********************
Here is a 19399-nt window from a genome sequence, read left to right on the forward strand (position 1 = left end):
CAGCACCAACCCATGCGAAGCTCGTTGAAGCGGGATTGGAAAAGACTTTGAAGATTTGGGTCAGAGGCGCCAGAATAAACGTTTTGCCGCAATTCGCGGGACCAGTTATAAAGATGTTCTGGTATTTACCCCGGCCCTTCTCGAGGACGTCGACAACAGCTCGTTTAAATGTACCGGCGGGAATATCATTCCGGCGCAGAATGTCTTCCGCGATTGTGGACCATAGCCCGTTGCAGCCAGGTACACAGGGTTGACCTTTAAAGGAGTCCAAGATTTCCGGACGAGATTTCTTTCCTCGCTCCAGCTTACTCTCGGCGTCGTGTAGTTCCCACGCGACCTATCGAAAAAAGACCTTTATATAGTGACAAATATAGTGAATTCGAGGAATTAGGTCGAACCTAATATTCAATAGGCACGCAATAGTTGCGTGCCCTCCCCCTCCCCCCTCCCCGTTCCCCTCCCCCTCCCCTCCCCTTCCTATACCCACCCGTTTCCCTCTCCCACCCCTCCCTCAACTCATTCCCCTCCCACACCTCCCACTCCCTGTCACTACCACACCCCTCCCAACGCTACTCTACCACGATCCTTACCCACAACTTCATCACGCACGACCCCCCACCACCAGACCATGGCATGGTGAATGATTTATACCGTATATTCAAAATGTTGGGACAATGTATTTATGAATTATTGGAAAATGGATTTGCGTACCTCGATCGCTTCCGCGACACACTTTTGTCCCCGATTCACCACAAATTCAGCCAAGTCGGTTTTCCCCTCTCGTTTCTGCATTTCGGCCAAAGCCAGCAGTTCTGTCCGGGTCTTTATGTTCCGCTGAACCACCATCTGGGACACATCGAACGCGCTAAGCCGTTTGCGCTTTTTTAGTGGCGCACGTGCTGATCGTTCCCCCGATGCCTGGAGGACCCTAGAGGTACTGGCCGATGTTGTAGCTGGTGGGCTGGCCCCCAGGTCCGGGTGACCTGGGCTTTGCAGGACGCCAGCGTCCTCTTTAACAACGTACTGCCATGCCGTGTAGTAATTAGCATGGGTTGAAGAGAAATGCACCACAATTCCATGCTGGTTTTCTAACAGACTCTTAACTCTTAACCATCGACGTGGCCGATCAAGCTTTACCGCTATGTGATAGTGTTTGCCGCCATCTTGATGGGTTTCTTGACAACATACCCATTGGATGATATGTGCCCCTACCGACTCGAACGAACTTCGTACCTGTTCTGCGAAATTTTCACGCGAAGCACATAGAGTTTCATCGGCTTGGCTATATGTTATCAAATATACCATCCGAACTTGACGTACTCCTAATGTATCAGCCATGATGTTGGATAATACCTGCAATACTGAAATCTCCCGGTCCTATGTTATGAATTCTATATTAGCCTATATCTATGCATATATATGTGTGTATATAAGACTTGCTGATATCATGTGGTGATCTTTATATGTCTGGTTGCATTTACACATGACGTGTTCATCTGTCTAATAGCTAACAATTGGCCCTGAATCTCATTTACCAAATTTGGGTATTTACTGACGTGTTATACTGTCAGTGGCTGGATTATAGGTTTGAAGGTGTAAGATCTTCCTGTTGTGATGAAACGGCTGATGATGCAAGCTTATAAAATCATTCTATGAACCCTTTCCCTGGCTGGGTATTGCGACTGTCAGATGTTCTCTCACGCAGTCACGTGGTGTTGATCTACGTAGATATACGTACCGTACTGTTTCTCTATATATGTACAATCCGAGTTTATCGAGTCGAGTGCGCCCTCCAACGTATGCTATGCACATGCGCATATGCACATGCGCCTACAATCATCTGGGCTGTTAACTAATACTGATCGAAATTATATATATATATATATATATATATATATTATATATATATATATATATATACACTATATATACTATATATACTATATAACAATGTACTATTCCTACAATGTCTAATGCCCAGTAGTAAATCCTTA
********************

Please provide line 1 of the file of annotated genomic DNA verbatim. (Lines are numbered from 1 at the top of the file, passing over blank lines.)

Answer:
Here is a 19399-nt window from a genome sequence, read left to right on the forward strand (position 1 = left end):